A $230 fine for cutting firewood has turned into a court battle for a Dene man in the Northwest Territories, but the first appearance in a Yellowknife court turned to confusion as Dene leaders got straight to the heart of their case instead of entering a plea.
Fred Sangris, a former chief of the Yellowknives Dene, says he’s been cutting his own firewood for 40 years without a permit to heat his home in N’Dilo.
In January of this year, he was shocked when he was issued a $230 fine for illegally harvesting wood near Dettah.
The N.W.T.’s Forest Management Act says everyone must have a permit to harvest wood, but Sangris says that’s a violation of his treaty rights.
He’s vowed to fight the case all the way to the Supreme Court.
“I've got to make sure my grandchildren's right are protected,” he told the CBC earlier this year.
Sangris was scheduled to appear in court in Yellowknife yesterday to submit his plea.
Instead, Dene National Chief Bill Erasmus and Yellowknife Dene Chief Ernest Betsina appeared on his behalf, while Sangris was at a First Aid course.
Rather than entering a plea, Erasmus had some words for the judge about aboriginal rights.
He told the judge he’s asking the RCMP to look into the validity of Sangris’, and others', woodcutting tickets.
“If it takes the RCMP to remind the Crown that there are certain laws, that there are certain principles, there was an agreement, then that is what is needed,” Erasmus told the CBC.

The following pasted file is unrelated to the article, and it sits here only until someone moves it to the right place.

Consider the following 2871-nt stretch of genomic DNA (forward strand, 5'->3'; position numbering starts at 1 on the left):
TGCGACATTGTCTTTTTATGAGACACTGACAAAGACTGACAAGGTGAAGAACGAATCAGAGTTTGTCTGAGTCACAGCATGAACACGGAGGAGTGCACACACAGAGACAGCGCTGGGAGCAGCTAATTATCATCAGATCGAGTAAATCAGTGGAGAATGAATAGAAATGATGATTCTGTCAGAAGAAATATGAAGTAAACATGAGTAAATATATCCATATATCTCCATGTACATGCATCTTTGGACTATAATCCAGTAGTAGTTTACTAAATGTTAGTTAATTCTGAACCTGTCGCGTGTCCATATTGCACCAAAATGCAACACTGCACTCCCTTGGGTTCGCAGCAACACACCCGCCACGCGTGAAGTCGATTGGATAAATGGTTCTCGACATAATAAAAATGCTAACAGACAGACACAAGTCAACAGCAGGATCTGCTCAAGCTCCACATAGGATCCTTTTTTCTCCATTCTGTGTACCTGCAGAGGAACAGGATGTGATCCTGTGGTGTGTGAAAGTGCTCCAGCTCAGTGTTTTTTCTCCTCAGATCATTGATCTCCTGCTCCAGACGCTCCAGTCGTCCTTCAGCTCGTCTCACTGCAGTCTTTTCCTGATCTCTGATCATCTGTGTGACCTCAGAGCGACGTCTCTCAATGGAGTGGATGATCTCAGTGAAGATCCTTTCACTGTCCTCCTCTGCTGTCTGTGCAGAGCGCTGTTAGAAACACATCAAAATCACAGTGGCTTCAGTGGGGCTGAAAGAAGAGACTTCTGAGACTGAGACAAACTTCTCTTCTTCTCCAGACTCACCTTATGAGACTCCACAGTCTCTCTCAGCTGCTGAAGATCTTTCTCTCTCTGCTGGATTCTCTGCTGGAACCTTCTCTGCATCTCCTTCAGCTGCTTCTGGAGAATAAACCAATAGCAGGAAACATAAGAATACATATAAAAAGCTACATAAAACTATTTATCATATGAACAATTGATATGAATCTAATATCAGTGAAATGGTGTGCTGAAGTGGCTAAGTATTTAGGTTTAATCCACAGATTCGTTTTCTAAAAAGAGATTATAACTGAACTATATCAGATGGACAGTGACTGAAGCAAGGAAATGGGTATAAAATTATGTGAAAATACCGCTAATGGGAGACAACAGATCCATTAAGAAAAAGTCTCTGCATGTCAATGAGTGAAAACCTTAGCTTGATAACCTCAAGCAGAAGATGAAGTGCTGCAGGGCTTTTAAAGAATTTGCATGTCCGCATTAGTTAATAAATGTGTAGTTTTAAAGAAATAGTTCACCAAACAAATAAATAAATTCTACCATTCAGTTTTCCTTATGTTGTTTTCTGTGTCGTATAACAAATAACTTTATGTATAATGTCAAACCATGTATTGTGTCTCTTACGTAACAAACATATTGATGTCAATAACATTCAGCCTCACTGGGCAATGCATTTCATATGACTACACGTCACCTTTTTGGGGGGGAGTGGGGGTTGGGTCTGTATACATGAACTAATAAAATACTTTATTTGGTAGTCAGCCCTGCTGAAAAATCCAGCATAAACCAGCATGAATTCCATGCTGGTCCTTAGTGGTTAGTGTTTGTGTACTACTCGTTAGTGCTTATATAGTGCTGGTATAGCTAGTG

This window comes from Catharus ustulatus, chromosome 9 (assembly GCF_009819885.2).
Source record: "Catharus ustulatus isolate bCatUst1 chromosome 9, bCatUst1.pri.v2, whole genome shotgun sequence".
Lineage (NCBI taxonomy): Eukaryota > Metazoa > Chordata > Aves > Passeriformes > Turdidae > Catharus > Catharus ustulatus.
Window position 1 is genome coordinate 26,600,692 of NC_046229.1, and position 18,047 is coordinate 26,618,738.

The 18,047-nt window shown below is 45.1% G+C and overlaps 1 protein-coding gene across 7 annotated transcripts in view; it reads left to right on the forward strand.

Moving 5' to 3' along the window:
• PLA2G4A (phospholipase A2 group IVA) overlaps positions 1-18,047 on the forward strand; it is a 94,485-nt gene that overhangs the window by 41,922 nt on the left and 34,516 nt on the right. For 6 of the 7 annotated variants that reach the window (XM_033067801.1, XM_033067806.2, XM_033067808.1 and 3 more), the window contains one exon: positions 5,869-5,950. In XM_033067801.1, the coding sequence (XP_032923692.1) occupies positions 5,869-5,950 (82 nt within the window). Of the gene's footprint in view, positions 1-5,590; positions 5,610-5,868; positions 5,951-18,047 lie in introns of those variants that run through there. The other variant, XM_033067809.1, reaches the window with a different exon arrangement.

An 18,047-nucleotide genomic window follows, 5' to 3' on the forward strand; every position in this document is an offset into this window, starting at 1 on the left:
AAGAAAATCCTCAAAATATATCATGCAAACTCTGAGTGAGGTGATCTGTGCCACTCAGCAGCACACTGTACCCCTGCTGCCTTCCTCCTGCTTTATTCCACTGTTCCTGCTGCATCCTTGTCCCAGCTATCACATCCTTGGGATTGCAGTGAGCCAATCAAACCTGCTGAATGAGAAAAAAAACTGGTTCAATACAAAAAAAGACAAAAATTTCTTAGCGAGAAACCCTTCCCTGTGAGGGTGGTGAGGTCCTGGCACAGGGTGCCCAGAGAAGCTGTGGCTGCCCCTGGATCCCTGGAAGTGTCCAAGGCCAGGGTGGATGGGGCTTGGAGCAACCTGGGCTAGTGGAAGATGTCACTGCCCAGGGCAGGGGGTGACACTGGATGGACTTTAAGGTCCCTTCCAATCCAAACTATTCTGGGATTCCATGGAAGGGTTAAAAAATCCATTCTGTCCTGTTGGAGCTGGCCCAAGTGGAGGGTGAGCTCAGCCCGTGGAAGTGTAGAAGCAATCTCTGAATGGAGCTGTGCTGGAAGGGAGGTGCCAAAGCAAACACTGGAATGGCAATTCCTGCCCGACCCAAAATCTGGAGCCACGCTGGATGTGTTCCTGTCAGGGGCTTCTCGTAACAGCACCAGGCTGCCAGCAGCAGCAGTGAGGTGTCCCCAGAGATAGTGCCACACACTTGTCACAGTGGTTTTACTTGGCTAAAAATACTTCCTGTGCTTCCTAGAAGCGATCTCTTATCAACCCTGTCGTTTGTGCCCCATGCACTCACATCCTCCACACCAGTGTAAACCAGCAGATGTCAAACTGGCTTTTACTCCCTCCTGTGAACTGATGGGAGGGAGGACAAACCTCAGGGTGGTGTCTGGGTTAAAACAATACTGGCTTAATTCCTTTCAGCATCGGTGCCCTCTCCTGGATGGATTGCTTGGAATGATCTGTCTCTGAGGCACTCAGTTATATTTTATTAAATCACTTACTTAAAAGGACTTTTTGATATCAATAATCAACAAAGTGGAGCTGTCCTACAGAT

“This case shouldn't be in the courts,” he said. “The territorial government should have come and talked to chief and council and to the people and said, ‘You know what? We want to have regulations.’ That was never done, so they are overstepping their authority.”
Betsina had a similar message.
“I just want to represent my people. I want to protect my people,” Betsina said. “I want them to hunt, trap and fish, any time of the year. I want them to keep their treaty rights."
Both leaders say they’ve never seen as many tickets issued for cutting firewood, hunting or fishing as they have in recent years.
Steven Cooper is a lawyer who's worked extensively in the N.W.T. and Nunavut.
Though he's not acting in this case, Cooper says he’s confused by the firewood charges.
“Whoever is laying the charges really does need to go back and read the Supreme Court of Canada’s decision from 2006, which made harvesting for non-commercial purposes in traditional areas legal, or recognized the fact that it was perfectly acceptable,” Cooper says.
“I don’t understand why a government would be charging, in this day and age, for an activity that’s already been recognized as perfectly legal.”
In court yesterday, Justice Garth Malakoe and the Crown prosecutor admitted to being a bit confused by talk of the RCMP investigation.
No plea was entered.
Justice Malakoe agreed to give Sangris another month to get a lawyer.